Monday, March 28, 2016

Mystery Meat

Greek Roast Leg of Lamb
Like most home cooks, I fall into ruts.  The same old stuff is easy to make, everyone eats it and I can prepare it in my sleep. It’s comforting, but where’s the thrill of the new and exciting?  

It’s not that I want to dine on exotic animals, but when a mountain lion crept into the Los Angeles Zoo recently and gobbled up a koala I did wonder what it tasted like.  I had venison once as a kid but have no recollection of its flavor.  A friend shot a bear recently, and his wife filled the freezer with bear meat.  I never got to try it because they live 3,000 miles away, but she said it tasted fatty.

My first copy of “Joy of Cooking” included recipes for opossum and squirrel, neither of which I’ve attempted to make—possibly because the squirrel-cooking directions say: “To skin, cut the tailbone through from beneath….”  Or, for opossums, “If possible, trap ‘possum and feed it on milk and cereal for 10 days before killing….”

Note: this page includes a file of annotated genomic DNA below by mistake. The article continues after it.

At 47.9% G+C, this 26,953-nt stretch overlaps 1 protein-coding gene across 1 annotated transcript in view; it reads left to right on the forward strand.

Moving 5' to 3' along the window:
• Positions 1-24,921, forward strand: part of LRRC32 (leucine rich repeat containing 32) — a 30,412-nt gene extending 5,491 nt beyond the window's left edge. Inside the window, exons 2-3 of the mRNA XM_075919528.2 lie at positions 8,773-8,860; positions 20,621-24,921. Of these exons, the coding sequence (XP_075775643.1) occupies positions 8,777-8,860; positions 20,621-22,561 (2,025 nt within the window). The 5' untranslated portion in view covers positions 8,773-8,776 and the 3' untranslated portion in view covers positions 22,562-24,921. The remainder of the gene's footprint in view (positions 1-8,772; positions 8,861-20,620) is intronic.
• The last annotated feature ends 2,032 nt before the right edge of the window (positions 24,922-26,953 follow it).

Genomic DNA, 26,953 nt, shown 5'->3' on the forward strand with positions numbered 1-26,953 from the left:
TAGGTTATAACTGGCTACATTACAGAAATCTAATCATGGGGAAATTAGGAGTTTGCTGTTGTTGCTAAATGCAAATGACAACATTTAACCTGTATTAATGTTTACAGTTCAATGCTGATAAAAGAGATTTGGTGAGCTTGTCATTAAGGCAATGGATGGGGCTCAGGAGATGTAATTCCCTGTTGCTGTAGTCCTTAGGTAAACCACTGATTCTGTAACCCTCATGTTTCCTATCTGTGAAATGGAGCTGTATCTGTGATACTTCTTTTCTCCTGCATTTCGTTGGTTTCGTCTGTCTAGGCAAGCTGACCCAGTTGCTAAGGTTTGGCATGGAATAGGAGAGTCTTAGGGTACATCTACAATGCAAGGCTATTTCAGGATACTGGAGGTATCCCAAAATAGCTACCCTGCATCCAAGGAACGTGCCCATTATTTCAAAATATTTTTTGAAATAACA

Recently I’ve been thinking about “mystery meat,” that unidentifiable college entree my kids told me about.  Maybe it wasn’t as awful as they said.  Maybe it was some new entrée being tested on unsuspecting students.  Or maybe not.

I think I’ll console myself with some Greek Roast Leg of Lamb cooked medium-rare.


Greek Roast Leg of Lamb – serves 8-10 (adapted from "Help! My Apartment Has a Kitchen!")  
1 boneless leg of lamb, 5-6 pounds 
1 garlic clove 
1 tablespoon olive oil 
1/2 lemon 
1 teaspoon dried oregano 
1/4 teaspoon black pepper 
Remove the lamb from the refrigerator 2 hours before cooking to allow it to reach room temperature.  When you are ready to cook the meat, preheat the oven to 325 degrees. 
Peel the garlic and cut it into 6 slivers.  Place the lamb, fat side up, on a rack in a roasting pan.  Cut 6 slits, each 1/2-inch deep, in different places on top of the lamb and insert the garlic.  
Pour the olive oil over the lamb, squeeze the lemon over the oil and then sprinkle on the oregano and black pepper.  

Bake the lamb for 25 minutes per pound (rare), 30 minutes per pound (medium) or 35 minutes per pound (well-done).  Use a meat thermometer to check for doneness.  When the lamb is finished cooking, remove it from the oven and let it sit for 15 minutes on the rack or transfer it to a cutting board.  This last-minute wait will make it much easier to slice.